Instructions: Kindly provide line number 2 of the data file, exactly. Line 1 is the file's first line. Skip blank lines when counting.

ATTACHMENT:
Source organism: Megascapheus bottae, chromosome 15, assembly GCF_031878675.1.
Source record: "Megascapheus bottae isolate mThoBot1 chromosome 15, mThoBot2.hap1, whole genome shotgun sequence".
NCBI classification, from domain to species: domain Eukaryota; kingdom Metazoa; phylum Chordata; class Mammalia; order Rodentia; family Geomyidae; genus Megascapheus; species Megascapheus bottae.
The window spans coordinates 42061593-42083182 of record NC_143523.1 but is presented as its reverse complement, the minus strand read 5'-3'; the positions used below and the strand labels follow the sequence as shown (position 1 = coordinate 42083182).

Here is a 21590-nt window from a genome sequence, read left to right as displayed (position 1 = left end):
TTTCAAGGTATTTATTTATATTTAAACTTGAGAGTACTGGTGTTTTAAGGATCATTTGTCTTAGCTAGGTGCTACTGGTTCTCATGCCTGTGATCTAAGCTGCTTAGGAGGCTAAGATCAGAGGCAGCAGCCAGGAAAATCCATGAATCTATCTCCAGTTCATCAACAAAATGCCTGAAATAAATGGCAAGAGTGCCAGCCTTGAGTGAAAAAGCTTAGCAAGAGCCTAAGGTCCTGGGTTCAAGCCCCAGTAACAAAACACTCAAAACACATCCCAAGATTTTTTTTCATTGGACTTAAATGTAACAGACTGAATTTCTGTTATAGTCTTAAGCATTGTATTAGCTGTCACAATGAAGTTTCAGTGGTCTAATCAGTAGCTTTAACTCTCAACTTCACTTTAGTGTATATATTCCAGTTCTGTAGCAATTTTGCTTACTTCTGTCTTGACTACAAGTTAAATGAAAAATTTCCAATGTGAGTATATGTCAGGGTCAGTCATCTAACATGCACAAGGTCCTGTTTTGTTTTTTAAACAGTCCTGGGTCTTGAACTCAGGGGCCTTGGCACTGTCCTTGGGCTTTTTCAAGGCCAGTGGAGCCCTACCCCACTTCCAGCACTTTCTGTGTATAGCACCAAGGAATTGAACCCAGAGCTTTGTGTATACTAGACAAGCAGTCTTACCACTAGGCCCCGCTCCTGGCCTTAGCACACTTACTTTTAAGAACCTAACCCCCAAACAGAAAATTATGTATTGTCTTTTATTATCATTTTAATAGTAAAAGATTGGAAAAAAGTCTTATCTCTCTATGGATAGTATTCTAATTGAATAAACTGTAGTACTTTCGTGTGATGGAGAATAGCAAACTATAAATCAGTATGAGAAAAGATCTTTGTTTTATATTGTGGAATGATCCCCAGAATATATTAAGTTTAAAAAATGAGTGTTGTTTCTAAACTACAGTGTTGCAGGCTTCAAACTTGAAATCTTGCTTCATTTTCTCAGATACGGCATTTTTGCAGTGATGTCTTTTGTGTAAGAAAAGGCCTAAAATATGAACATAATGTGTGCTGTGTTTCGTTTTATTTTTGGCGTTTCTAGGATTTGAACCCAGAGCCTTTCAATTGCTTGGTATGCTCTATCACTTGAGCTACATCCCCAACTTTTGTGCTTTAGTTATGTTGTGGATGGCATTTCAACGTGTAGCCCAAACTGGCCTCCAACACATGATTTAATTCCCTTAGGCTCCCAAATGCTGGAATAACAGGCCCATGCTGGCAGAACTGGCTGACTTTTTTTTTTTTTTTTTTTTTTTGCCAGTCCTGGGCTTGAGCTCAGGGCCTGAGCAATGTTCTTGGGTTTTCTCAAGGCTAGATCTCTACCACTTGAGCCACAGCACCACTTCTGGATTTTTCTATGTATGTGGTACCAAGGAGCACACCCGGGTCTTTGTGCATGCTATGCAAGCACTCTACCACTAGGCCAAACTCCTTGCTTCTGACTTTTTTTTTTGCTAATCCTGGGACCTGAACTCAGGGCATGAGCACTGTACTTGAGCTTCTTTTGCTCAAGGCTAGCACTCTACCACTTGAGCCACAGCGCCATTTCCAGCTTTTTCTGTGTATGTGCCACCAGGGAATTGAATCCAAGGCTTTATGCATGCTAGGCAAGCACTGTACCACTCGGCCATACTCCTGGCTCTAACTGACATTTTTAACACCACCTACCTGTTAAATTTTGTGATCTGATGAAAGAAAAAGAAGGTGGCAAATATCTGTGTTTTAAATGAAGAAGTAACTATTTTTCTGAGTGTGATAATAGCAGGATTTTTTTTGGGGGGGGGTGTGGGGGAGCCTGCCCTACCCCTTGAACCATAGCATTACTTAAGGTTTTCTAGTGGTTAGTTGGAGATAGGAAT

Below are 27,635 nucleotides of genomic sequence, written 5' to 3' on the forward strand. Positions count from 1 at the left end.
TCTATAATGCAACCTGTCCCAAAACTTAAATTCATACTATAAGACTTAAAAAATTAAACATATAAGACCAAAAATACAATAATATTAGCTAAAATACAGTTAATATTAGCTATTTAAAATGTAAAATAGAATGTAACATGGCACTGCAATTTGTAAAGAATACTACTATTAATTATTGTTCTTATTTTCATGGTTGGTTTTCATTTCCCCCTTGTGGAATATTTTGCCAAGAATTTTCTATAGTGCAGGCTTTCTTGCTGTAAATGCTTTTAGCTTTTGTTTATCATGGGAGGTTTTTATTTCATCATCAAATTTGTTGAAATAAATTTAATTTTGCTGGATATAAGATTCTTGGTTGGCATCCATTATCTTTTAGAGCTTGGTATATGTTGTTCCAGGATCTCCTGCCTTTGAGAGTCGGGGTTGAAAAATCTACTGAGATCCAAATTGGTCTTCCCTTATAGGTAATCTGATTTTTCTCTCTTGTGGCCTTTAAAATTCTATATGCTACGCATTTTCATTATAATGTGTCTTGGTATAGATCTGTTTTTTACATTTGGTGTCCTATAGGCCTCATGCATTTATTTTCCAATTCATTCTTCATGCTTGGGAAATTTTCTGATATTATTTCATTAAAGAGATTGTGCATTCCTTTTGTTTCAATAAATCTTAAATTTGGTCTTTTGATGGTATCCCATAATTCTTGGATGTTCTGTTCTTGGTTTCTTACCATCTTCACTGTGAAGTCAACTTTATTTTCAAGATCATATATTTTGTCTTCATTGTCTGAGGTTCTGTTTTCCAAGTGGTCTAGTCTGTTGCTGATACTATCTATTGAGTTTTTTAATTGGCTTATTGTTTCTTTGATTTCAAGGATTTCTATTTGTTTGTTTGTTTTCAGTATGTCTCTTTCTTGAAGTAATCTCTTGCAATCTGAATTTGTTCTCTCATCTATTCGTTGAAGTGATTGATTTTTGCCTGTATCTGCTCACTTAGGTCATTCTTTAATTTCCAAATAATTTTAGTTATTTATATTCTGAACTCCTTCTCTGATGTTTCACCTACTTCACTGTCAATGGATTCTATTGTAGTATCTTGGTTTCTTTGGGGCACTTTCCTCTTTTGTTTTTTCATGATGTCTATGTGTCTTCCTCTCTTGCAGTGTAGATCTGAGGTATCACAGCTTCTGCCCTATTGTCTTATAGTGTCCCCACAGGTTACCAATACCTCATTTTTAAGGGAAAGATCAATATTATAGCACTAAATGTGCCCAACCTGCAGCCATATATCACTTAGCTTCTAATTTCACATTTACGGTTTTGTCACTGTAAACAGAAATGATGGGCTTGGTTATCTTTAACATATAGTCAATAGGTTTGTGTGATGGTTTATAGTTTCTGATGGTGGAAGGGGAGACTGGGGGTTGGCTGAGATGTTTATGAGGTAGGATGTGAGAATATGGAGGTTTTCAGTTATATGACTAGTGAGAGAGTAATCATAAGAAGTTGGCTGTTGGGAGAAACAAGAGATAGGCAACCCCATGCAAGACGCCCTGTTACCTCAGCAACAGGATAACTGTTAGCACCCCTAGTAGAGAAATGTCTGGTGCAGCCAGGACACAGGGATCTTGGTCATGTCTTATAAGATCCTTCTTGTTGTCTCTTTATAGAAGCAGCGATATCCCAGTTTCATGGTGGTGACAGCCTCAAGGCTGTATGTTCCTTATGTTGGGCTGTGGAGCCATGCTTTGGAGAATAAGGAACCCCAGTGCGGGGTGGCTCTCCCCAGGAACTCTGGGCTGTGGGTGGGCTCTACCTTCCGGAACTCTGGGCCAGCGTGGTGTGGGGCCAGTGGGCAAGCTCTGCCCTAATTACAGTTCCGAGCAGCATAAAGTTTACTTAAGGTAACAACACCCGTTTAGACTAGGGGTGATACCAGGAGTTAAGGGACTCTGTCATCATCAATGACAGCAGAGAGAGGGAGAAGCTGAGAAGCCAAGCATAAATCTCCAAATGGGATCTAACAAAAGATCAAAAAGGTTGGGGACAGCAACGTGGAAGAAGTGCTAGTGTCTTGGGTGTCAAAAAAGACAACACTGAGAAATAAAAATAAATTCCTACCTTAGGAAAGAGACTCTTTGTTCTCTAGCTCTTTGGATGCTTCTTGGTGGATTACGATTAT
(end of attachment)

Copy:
Source record: "Megascapheus bottae isolate mThoBot1 chromosome 15, mThoBot2.hap1, whole genome shotgun sequence".